The field of neuronal transplantation has received a great deal of interest since the 1970's and is currently considered a possible treatment option for both neurodegenerative diseases and spinal cord injury. In this dissertation, fetal neostriatal transplants grafted into the lesioned striatum were studied in both the rat and rhesus monkey. Golgi-impregnation and immunohistochemical techniques were extended to the light and electron microscopic levels to determine the detailed anatomy of the developing striatal implants. Choline acetyltransferase immunoreactive and substance P-like immunoreactive neurons within the rat striatal transplants were morphologically and ultrastructurally similar to normal striatal neurons. When the striatal grafting studies were extended into the rhesus monkey, normal neuronal maturation was demonstrated three months postoperative, both at the light and electron microscopic levels, using various neuroanatomical techniques. From these studies it can be concluded that fetal striatal grafts may be a useful treatment option for Huntington's disease, although numerous difficulties including neuronal degeneration and transplant rejection need to be addressed before this approach is applied in the clinical setting. In a second group of experiments, various approaches to improve autologous bone spinal fusions were studied. Specifically, the utilization of demineralized bone matrix, Type I collagen gel, and recombinant human bone morphogenetic proteins were evaluated for their effects on autologous bone spinal fusions in canines. The study demonstrated that recombinant human bone morphogenetic protein has a strong effect on the amount of bone deposition at the fusion site and, in addition, increases the number of vertebral levels which solidly fuse. The Type I collagen gel appeared to improve the interface between the autologous bone grafts and the host bone, while the demineralized bone matrix had a strong negative effect on the autologous bone graft fusions. Spinal fusion operations in the future will be much more successful if these various methods to improve spinal arthrodesis are utilized to their full potential. It is now clear that reconstruction of the central nervous system and its bony coverings is a real possibility in the very near future, although extensive clinical studies need to be performed before they are widely used in the neurosurgery community.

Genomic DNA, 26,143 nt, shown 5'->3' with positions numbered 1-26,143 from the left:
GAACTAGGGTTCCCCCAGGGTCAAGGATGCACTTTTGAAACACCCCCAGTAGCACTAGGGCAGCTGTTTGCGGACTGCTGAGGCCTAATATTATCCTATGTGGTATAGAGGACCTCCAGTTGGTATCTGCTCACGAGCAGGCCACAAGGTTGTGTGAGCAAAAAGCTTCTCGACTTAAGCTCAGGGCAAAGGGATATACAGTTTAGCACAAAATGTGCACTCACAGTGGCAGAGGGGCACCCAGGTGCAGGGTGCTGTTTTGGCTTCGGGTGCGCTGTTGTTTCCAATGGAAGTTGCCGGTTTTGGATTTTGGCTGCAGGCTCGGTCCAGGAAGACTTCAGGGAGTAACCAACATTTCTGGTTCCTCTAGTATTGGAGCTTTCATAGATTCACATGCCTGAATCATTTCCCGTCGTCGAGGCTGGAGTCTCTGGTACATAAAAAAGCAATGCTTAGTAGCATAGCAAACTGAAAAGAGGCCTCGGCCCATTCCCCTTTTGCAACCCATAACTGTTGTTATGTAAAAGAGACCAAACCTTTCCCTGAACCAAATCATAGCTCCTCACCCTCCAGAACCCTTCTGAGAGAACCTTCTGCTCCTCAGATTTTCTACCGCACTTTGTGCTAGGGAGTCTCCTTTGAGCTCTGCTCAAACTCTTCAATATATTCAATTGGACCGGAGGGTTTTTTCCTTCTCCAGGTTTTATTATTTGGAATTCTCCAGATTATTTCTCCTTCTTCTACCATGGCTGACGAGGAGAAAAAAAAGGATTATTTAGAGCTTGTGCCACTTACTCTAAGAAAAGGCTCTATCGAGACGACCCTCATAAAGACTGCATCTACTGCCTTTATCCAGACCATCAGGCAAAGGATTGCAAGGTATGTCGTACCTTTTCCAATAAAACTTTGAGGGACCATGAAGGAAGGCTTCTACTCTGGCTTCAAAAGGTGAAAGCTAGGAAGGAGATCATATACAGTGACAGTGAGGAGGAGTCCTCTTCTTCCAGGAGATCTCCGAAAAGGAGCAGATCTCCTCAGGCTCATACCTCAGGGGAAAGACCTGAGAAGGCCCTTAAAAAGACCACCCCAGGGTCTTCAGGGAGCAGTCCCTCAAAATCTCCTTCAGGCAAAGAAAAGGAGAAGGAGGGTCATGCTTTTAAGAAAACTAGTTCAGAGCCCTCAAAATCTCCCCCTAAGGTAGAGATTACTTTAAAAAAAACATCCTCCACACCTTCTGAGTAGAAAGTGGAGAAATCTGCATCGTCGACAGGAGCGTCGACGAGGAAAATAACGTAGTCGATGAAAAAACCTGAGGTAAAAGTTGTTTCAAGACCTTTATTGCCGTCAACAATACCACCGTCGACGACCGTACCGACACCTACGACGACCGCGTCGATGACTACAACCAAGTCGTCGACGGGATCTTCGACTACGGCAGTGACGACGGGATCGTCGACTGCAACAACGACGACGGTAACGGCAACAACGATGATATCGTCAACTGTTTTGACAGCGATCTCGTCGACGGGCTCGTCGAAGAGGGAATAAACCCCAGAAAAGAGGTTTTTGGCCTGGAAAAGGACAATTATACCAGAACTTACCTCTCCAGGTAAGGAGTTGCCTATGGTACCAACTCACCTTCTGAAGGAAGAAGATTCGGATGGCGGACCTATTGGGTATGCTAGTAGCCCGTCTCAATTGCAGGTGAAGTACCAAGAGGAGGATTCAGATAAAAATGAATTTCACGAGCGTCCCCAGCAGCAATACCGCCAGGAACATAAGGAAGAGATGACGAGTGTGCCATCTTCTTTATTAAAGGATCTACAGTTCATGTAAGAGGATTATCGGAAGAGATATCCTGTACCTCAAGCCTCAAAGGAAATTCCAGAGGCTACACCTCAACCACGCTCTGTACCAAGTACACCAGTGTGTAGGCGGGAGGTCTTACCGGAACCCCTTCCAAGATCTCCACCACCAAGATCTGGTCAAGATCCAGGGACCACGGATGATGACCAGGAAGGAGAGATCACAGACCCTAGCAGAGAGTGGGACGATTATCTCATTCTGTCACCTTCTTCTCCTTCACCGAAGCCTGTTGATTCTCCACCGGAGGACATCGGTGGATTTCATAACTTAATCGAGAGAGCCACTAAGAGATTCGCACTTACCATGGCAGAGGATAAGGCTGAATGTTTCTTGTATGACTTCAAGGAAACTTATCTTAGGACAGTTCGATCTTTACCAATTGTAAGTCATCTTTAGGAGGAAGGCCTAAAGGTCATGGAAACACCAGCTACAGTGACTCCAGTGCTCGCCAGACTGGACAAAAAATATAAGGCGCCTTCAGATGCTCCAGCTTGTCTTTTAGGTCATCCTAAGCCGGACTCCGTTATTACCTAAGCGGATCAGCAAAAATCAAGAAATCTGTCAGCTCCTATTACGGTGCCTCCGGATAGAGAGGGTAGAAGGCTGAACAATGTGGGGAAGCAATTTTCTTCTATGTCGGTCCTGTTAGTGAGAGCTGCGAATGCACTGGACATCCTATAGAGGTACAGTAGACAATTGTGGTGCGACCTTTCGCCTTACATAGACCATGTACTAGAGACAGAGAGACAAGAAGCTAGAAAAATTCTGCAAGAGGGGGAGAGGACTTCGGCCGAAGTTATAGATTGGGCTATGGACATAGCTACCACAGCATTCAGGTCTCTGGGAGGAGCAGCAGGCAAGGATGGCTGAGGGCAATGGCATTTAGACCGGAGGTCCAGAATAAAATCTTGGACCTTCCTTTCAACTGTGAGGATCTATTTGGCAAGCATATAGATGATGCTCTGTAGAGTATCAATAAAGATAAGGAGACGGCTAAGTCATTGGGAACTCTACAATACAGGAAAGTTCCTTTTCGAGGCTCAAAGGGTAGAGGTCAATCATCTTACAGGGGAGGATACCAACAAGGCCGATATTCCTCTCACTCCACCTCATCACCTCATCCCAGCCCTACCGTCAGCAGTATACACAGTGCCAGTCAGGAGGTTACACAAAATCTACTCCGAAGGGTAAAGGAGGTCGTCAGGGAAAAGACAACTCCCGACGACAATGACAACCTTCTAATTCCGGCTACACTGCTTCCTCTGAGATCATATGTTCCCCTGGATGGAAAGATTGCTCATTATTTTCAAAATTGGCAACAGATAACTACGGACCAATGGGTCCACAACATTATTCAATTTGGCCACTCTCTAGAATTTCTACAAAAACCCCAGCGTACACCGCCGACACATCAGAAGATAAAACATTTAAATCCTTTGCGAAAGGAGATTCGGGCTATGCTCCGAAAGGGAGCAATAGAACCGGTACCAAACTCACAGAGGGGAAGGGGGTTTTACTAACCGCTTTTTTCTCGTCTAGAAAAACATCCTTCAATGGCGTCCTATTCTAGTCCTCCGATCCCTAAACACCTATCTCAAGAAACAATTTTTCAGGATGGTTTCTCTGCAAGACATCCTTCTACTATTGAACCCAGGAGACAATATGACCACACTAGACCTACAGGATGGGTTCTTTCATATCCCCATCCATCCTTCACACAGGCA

Thesis (Ph.D.) University of Alaska Fairbanks, 1996
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